Virtual radio studio: time to improve the workflow! (3 of 4)

From the beginning of the 20th century, radio production has been largely dominated by hardware equipment interconnected by copper wires. By the end of the century, the first software appeared - mainly for the automation and playout parts, but still driving hardware. Then the era of AoIP arrived with a shift from analog to digital, and all interconnections were simplified. Workflows evolved towards greater simplicity, and speed and reliability hit new highs thanks to the de-complication of the ecosystem.

No, not really.

Actually, for the most part, the technology evolution increased complexity in terms of features and workflows - but resulted in a business-as-usual reality for production teams.

Over the last decade, the consumer world has been through an enormous revolution in terms of user experience and user interface. With the massive adoption of smartphones, interacting with a device has become second nature. In this process, the likes of Apple or Google are relentlessly polishing their interfaces to reduce any friction between users and the goal they pursue. As parents, I’m sure we’ve all experienced the ease with which our children interact with smart devices. How good are these interfaces?

At its roots, radio is simple: people talking into microphones, playing songs and interacting with each other. This is much simpler than most of the tasks any computer or even smartphone can perform today.

But the truth is that interfaces in the radio world are largely outdated and should be reimagined. It is now time to bring production workflows to the same standards we demand from all our other devices.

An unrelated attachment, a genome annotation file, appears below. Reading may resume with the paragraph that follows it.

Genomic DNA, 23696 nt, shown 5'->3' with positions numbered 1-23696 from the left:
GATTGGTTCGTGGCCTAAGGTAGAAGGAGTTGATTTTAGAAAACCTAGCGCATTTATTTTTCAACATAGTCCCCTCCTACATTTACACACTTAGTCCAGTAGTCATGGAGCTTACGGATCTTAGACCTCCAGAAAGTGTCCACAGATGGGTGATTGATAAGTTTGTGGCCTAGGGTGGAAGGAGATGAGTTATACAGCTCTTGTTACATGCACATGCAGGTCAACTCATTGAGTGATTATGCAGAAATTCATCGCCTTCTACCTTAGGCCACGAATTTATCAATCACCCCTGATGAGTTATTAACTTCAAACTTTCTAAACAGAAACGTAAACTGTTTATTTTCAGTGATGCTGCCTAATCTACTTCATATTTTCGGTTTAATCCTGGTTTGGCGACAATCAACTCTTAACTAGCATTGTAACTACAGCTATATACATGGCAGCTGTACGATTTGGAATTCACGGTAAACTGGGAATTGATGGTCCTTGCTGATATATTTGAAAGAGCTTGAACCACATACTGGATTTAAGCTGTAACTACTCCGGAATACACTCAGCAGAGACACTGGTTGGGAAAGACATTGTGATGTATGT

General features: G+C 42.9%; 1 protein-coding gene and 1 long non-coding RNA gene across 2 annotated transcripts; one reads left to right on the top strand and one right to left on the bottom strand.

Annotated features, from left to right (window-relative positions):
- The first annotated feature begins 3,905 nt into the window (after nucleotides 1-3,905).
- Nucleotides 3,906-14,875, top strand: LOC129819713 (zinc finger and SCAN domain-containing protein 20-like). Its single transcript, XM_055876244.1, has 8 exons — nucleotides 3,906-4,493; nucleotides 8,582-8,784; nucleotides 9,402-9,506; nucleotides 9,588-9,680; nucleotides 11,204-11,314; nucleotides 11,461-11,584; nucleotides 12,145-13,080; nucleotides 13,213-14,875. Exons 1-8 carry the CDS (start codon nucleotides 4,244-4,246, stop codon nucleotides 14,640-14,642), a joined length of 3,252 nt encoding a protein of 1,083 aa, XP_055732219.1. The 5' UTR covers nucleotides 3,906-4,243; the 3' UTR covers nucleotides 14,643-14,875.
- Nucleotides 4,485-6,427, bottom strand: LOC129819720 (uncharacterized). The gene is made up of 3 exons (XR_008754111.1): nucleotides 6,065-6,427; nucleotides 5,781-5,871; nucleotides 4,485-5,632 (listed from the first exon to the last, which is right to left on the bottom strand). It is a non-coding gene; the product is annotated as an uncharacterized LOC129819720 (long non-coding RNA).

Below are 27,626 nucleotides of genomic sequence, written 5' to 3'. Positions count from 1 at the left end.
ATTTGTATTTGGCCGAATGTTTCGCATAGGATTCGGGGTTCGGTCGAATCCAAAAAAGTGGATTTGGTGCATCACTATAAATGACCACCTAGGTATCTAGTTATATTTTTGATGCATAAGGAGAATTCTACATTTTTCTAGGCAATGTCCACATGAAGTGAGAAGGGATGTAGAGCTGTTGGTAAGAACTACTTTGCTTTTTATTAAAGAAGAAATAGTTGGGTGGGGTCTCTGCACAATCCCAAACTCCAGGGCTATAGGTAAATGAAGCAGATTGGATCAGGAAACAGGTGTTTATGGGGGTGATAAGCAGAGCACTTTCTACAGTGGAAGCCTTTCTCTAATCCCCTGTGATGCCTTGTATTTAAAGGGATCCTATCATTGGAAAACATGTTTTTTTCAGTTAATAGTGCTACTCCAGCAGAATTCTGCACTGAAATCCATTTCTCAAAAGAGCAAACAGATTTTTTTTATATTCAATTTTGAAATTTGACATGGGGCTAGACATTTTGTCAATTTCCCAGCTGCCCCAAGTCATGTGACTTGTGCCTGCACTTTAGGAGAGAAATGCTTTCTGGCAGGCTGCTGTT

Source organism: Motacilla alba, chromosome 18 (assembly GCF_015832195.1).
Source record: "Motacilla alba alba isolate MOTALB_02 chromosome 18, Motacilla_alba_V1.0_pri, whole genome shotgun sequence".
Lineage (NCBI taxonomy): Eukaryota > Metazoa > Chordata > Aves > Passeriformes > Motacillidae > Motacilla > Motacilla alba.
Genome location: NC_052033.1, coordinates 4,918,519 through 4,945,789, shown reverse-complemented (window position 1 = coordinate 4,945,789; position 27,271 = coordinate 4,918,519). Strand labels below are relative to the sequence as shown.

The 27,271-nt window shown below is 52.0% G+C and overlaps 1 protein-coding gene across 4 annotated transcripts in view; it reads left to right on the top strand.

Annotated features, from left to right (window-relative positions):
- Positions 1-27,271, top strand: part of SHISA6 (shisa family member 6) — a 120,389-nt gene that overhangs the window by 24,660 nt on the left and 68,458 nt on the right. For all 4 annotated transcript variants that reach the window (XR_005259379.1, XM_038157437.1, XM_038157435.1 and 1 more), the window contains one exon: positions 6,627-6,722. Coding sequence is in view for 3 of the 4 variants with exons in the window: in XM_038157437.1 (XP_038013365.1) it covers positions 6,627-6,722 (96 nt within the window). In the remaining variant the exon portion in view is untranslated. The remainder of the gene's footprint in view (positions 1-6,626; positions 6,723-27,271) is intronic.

Why does it matter? Because content rules - not the tools we use to produce it. And, let’s face it, the added-value of a radio presenter is not in his/her ability to simply move faders, nor to diagnose interconnectivity issues between heterogeneous devices. Likewise, once the setup is done and operations are under control, do you really want your dedicated technical team to be hand-cuffed to that outside broadcast show they have been assigned to? Maybe a remote interface to the studio would be perfect for support and monitoring!

In a virtualised approach, workflows can be dramatically simplified and integrated. When needed, we can rely on standards and APIs to enable better communication between the various components of a virtual radio studio.

Moreover, virtualisation opens a new world of possibilities in terms of interfaces, resources allocation and control over costs.

Mobility is key in the radio of the 21st century, but it can only be made possible if the tools we use enable it through great workflows. And, of course, costs and budgets need to remain under control.

But that’s for our next story. Stay tuned for more.